We all know that “cash is king” for construction companies, and, therefore, cash flow is the company’s lifeblood. Cash flow health is essential to mitigate the ever thinning profit margins, and the contract can be used as a blueprint for managing and maintaining strong cash flow.

Entryway: Construction Contract Payment TermsRESIZE- July 2012- A Construction Company’s Blueprint for Strong Cash Flow

It’s possible to negotiate payment terms that can accelerate cash flow. Negotiate a “front-loaded” billing schedule that reflects your greater cash needs in a project’s early stages since most require significant upfront costs. Also consider requesting accelerated payment methods, such as wire transfers or electronic checks. Meanwhile, avoid contracts requesting payment on completion of specified project milestones (which complicate cash flow forecasting), as well as equal installment payment contracts (which improves predictability but don’t necessarily correlate with job expenditures).

Also consider the impact of change orders, which are an inevitable part of most construction jobs. It’s critical that contracts establish clear terms and procedures for approving and paying them. Failure to do so may delay or negate payments.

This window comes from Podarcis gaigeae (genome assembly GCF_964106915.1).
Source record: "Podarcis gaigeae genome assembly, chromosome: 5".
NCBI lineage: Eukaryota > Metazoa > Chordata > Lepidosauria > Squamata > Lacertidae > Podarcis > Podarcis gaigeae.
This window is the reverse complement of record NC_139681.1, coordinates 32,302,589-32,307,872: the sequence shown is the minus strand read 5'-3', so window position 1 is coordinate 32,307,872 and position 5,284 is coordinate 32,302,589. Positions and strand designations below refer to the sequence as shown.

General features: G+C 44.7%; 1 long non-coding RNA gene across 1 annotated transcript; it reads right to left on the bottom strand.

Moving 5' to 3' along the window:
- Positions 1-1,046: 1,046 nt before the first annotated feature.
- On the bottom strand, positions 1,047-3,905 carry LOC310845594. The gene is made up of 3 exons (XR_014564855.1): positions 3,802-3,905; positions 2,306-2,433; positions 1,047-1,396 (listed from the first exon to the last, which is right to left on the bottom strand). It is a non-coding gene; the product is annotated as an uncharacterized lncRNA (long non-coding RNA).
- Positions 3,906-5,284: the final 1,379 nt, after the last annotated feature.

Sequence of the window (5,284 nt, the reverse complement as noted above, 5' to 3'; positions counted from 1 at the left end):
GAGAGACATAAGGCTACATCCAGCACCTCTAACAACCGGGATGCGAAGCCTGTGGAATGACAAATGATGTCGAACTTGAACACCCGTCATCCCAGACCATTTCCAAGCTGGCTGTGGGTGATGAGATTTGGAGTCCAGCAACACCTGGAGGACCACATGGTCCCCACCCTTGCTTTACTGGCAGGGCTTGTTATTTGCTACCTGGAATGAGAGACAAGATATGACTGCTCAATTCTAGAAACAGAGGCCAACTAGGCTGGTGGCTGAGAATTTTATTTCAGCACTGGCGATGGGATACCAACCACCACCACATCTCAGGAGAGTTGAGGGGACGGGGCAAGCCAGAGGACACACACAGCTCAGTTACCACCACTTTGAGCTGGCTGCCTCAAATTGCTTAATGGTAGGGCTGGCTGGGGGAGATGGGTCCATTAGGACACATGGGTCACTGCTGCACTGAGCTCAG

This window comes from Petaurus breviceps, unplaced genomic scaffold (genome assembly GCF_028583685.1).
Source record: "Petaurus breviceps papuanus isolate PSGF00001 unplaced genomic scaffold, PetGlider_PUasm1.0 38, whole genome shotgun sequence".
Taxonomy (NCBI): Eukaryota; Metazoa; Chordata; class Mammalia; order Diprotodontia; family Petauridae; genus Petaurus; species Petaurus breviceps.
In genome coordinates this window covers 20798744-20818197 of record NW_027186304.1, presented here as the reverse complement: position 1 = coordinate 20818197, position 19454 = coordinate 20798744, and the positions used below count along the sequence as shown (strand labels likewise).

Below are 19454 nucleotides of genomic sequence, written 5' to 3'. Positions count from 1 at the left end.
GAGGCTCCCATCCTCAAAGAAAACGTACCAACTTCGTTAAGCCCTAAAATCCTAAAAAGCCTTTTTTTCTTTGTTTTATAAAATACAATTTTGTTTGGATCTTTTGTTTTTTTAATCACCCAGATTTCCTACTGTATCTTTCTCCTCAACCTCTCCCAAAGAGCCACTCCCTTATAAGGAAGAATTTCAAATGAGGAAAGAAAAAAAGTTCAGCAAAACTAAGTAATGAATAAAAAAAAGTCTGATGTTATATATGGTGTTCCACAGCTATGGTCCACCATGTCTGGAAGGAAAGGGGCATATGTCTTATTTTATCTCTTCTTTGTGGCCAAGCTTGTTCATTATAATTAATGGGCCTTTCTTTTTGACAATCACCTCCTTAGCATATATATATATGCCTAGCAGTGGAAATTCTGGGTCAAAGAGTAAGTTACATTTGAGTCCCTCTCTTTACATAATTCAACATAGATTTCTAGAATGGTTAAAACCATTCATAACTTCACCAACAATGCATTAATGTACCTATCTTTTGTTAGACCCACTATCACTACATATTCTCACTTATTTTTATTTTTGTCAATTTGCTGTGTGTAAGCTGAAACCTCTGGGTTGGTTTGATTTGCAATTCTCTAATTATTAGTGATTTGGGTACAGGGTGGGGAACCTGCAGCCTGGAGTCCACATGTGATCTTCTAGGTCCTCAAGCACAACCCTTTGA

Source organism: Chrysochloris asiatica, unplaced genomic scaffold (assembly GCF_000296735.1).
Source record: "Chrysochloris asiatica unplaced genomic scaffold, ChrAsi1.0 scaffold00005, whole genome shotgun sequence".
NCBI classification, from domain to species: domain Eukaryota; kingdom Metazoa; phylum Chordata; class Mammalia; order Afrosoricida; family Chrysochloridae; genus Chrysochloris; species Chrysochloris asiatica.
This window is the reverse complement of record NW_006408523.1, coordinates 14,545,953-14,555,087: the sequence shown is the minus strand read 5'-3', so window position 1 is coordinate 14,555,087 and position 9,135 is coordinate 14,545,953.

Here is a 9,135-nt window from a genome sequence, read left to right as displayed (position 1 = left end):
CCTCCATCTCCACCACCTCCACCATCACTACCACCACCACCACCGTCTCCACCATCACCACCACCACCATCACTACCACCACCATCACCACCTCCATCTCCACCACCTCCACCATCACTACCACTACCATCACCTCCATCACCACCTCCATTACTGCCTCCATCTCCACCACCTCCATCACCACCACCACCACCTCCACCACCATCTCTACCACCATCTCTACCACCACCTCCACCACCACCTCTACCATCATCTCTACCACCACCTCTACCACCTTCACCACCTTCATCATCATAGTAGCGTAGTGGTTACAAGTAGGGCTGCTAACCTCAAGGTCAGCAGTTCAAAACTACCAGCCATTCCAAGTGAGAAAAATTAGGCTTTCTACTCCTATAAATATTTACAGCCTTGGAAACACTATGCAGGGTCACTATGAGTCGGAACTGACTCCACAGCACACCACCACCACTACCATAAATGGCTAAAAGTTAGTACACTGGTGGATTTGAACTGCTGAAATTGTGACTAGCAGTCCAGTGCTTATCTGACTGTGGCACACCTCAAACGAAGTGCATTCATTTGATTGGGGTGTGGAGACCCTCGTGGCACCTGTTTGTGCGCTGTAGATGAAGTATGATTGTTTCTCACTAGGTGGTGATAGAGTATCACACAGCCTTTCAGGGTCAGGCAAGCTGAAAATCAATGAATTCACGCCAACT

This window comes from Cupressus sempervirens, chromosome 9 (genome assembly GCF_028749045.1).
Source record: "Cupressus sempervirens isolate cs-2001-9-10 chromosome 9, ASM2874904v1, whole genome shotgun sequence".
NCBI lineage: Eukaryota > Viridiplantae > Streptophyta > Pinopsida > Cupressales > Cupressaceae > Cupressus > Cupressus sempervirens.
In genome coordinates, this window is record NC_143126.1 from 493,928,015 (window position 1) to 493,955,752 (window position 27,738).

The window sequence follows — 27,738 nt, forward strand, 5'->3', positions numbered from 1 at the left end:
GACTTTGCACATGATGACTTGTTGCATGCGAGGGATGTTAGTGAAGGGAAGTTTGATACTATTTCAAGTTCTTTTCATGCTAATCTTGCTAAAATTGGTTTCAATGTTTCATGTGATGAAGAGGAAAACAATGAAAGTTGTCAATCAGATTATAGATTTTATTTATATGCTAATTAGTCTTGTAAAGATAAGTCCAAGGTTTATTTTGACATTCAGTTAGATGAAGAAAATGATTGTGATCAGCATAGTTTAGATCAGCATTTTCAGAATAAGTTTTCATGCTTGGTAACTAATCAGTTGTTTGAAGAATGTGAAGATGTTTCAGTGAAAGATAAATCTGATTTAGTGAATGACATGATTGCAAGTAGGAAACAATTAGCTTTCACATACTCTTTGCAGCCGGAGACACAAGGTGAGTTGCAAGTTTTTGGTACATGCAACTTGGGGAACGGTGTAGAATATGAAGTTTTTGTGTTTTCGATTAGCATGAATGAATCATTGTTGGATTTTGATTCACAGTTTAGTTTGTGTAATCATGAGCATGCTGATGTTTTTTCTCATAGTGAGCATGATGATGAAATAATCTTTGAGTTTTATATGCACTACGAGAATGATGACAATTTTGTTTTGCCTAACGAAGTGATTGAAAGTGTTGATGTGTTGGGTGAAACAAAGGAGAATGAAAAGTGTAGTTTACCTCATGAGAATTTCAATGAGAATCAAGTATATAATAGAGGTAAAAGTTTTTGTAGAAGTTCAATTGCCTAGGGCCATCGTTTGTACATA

Close the Door on Retainage Provisions

A 5% or 10% retainage can easily defer your entire gross profit on a job until after construction is completed. To reduce the cash flow impact, consider one of these two ideas:

(1) Negotiate a lower percentage or ask for retainage to be phased out over the course of the project. For example, the contract might provide for 10% retainage—reduced to 5% when the job is 50% complete and eliminated when it’s 75% complete.

(2) Limit retainage to certain job costs (such as labor) or eliminate it altogether through the use of letters of credit, performance bonds, or other security.

Create an Alternative Route for Requisitions

It’s not unusual for a contract to disallow requisitions for materials until those materials have been installed. To avoid cash flow disasters, try to negotiate requisition terms that allow you to request payment once materials have been delivered to the job site.

Look Both Ways

Remember that cash flows in two directions and outflow is just as important as inflow. Scrutinize your contract terms with vendors, suppliers, and subcontractors. You may be able to avoid cash flow problems by negotiating payment terms that, to the extent possible, match your cash outlays with your receipts from the owner or general contractor.
For example, include retainage provisions in your subcontracts that have terms similar to those in your contract with the owner. If you’re a subcontractor and your contract with the general contractor contains a “pay-when-paid” or “pay-if-paid” clause, your contracts with sub-subcontractors should contain parallel provisions. That way, you won’t be forced to pay subs until you collect from the general.

Watch Your Language

Because contract terms can have a significant financial impact on your bottom line, you must review the language in all your contracts (and, when in doubt, have your construction attorney review the language) with an eye toward forecasting and managing cash flow. Whenever possible, negotiate terms that will enable your firm to maintain a healthy cash position throughout the life of each job. Contact CRI to ensure that your business is maintaining a strong and healthy cash flow.